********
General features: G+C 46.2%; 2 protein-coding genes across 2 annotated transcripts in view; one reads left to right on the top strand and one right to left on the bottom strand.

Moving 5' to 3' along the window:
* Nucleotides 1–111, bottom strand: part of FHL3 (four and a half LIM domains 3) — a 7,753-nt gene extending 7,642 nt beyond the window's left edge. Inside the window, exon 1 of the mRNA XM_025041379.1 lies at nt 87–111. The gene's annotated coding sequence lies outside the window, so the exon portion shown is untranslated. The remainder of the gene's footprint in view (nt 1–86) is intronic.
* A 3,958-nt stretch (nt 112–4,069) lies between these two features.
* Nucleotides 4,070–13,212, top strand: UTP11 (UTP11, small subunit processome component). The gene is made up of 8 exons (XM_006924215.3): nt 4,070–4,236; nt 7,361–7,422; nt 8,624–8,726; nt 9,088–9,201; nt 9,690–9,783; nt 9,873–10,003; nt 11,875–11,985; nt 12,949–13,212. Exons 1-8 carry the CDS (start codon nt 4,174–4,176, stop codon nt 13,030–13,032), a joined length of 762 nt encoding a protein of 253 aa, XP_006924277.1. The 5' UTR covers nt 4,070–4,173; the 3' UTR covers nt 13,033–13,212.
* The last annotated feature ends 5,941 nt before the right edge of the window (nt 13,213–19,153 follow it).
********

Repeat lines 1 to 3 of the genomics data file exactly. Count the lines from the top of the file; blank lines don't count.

General features: G+C 46.2%; 2 protein-coding genes across 2 annotated transcripts in view; one reads left to right on the top strand and one right to left on the bottom strand.

Moving 5' to 3' along the window:
* Nucleotides 1–111, bottom strand: part of FHL3 (four and a half LIM domains 3) — a 7,753-nt gene extending 7,642 nt beyond the window's left edge. Inside the window, exon 1 of the mRNA XM_025041379.1 lies at nt 87–111. The gene's annotated coding sequence lies outside the window, so the exon portion shown is untranslated. The remainder of the gene's footprint in view (nt 1–86) is intronic.